Copyright 2010 Religion News Service. All rights reserved. No part of this transmission may be distributed or reproduced without written permission.

  • pagansister

    Whoopie! They got religion!
    Naturally they need faith. If they lose, they lose a lot of money!

  • Henrietta22

    I asked my husband if he prayed in a circle when he played football at his H.S. in Iowa. He said, H–l no! He made Honorable Mention All State that year for his school. I can’t remember our H.S. football team praying before games in NJ, either. But of course the Christian coach here is a fundamentalist Christian, not a Lutheran, Episcopalian, etc., although the fundamentalist Christians have infiltrated those churches here and there. They’ve come a long way, baby, as the old ads for women who smoked used to say!

  • nnmns

    It sounds like a good idea to “forge a new coaching template in which winning was achieved without sacrificing personal lives or forcing onerous burdens on players and staff”. But it sure doesn’t require a particular religion or any religion to do it.
    And if hyper Christianity really worked very well in sports, everyone would be trying it.
    This Super Bowl may get unusually weird, what between the anti-abortion add and the religious angle above.
    Oh, and I also played HS football and I’m pretty sure we didn’t pray. In our case it couldn’t have hurt.

  • nnmns

    And by the way there are plenty of atheists in foxholes and no doubt on football fields.
    When these superbly conditioned and trained football players make a touchdown and thank their gods I laugh. A god-thanking moment would be when some old guy like me makes a touchdown in a real pro game.

  • Your Name

    If only they were consistent. I’d love to see a reciever look up and point to heaven when he’s overthrown, well-defended, or fumbles. We’re told god prefers the humble, no?

  • cknuck

    H22 quote, “although the fundamentalist Christians have infiltrated those churches here and there. They’ve come a long way, baby, as the old ads for women who smoked used to say!”
    How appropriate

  • nnmns

    Could it be that God likes New Orleans, with its homosexuality and abandon more than white bread Indianapolis?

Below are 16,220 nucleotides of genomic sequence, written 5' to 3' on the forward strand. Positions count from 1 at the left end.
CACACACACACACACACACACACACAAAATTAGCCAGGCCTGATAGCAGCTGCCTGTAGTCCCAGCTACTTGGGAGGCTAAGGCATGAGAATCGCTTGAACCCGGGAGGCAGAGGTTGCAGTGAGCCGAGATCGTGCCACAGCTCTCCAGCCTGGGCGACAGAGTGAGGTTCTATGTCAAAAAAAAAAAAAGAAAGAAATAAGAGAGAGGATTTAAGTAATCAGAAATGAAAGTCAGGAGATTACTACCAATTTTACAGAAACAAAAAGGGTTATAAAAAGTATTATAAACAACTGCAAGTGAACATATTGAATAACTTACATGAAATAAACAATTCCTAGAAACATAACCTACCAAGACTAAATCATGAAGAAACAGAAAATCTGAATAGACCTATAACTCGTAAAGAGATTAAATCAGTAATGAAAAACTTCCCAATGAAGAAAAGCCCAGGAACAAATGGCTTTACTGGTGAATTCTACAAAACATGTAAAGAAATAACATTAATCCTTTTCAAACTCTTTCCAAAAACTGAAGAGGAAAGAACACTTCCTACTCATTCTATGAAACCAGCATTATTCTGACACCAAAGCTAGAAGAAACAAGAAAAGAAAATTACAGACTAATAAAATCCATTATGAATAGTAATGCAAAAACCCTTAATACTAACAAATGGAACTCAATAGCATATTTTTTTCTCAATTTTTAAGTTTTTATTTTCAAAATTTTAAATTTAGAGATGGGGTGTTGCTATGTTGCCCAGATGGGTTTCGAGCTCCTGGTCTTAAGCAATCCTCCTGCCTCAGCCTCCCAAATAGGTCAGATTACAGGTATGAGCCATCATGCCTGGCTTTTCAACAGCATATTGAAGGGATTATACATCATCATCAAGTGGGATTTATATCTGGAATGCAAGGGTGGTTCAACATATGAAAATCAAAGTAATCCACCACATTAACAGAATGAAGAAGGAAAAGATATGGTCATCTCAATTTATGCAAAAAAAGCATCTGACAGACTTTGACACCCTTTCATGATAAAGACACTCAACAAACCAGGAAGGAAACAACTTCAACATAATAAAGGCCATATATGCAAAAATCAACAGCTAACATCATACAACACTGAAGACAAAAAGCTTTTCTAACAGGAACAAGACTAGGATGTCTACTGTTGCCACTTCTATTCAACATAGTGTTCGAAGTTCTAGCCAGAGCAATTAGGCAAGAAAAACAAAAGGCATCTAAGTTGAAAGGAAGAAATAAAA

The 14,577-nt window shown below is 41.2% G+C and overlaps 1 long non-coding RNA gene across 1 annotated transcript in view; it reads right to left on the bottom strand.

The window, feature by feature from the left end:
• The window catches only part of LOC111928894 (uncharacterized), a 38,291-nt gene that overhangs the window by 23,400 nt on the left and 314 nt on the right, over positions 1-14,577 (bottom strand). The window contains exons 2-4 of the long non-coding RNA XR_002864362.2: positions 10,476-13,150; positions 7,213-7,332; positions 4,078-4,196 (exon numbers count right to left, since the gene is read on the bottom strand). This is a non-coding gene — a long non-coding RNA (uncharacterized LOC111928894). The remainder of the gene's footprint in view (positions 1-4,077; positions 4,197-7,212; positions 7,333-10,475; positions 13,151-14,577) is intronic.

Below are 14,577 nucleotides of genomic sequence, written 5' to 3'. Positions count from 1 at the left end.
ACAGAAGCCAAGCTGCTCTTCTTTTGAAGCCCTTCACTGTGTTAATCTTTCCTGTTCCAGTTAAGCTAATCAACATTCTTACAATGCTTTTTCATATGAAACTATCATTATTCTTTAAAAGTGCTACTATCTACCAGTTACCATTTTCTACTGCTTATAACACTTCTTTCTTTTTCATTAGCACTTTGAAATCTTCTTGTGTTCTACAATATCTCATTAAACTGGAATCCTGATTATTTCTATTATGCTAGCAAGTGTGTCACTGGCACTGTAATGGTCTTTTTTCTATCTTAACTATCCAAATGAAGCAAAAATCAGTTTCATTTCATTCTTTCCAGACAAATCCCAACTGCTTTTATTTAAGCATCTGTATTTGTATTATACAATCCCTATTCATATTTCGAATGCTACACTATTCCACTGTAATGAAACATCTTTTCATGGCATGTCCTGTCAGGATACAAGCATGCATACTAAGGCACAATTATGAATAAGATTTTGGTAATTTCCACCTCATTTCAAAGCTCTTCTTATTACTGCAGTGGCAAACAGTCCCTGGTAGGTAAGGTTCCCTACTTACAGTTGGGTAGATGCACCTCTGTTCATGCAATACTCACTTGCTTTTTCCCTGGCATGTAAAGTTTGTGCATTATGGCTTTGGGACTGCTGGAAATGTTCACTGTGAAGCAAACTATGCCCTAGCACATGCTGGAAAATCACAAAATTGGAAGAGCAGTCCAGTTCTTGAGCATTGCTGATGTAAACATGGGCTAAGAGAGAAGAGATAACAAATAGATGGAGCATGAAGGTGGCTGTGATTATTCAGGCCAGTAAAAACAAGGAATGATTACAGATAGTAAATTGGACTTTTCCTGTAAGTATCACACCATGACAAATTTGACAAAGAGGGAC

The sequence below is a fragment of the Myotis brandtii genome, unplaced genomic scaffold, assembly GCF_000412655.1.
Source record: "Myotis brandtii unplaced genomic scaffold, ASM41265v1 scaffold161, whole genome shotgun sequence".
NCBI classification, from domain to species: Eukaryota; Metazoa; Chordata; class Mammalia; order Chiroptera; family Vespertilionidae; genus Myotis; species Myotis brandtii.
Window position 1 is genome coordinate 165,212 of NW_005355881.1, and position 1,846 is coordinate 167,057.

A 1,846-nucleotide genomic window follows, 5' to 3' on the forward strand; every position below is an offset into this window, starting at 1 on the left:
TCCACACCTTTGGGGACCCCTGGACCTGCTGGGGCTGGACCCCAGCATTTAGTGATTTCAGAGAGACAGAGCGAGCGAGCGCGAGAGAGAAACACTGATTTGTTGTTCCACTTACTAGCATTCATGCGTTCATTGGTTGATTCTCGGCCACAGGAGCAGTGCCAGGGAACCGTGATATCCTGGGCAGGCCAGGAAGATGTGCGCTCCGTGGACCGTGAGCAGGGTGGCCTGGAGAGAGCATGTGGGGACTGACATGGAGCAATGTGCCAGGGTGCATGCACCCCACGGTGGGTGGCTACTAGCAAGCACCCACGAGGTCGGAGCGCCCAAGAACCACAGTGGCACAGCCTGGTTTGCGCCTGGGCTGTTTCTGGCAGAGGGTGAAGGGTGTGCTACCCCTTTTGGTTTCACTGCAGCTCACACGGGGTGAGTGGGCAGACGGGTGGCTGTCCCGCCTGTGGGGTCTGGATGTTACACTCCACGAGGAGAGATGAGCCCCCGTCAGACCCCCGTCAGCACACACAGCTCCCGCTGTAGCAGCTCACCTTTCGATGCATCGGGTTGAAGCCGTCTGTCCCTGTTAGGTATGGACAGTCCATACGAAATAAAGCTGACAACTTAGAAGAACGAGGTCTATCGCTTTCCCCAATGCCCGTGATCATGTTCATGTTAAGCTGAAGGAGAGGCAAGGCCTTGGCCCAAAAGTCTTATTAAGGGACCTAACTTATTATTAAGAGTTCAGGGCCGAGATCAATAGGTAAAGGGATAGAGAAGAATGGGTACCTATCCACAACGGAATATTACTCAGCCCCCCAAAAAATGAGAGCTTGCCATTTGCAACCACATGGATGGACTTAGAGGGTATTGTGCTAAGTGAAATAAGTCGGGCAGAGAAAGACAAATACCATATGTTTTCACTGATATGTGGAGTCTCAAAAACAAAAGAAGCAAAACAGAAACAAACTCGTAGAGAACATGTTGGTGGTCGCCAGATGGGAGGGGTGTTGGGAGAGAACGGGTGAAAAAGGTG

Not according to an atheist, but if I were a believer looking at how close some of those plays are, who knows?
    Who Dat?

  • Mordred08

    31-17 Go Decadence!

  • jestrfyl

    OK, once more…
    Does this mean they did not pray hard enough? Does God like the Saints better (duh!)? Did God tell them “no”? Was God working through prophetic refs who made key calls in the Saints favor?
    Or could it be that this is simply another game and the team that took the bigger risks got the trophy? The Colts played good conservative ball, but the Saints made some crazy plays that could just as well have turned against them. So maybe the message is Divinity favors Risk takers. Sounds like a liberal plot to further a liberal agenda for liberals everywhere who are taking liberties with our liberty.

  • pagansister

    “Sounds like a liberal plot to further a liberal agenda for liberals everywhre who sre taking liberties with our liberty.” jestrfyl
    Didn’t watch the game, as I’m really not a football fan, but am really glad the Saints won! Bet the party is still going on! And one thing they know how to do in New Orleans is “PARTY”!

  • Chief Wiggum

    Where’s your Jesus NOW, Colts?

  • cknuck

    Armchair speculation since nobody here with an opinion ever played

  • pagansister

    Right, cknuck, I never played football.
    I just think the stars were truely in alinement and the Saints won…Perfect. It was so due.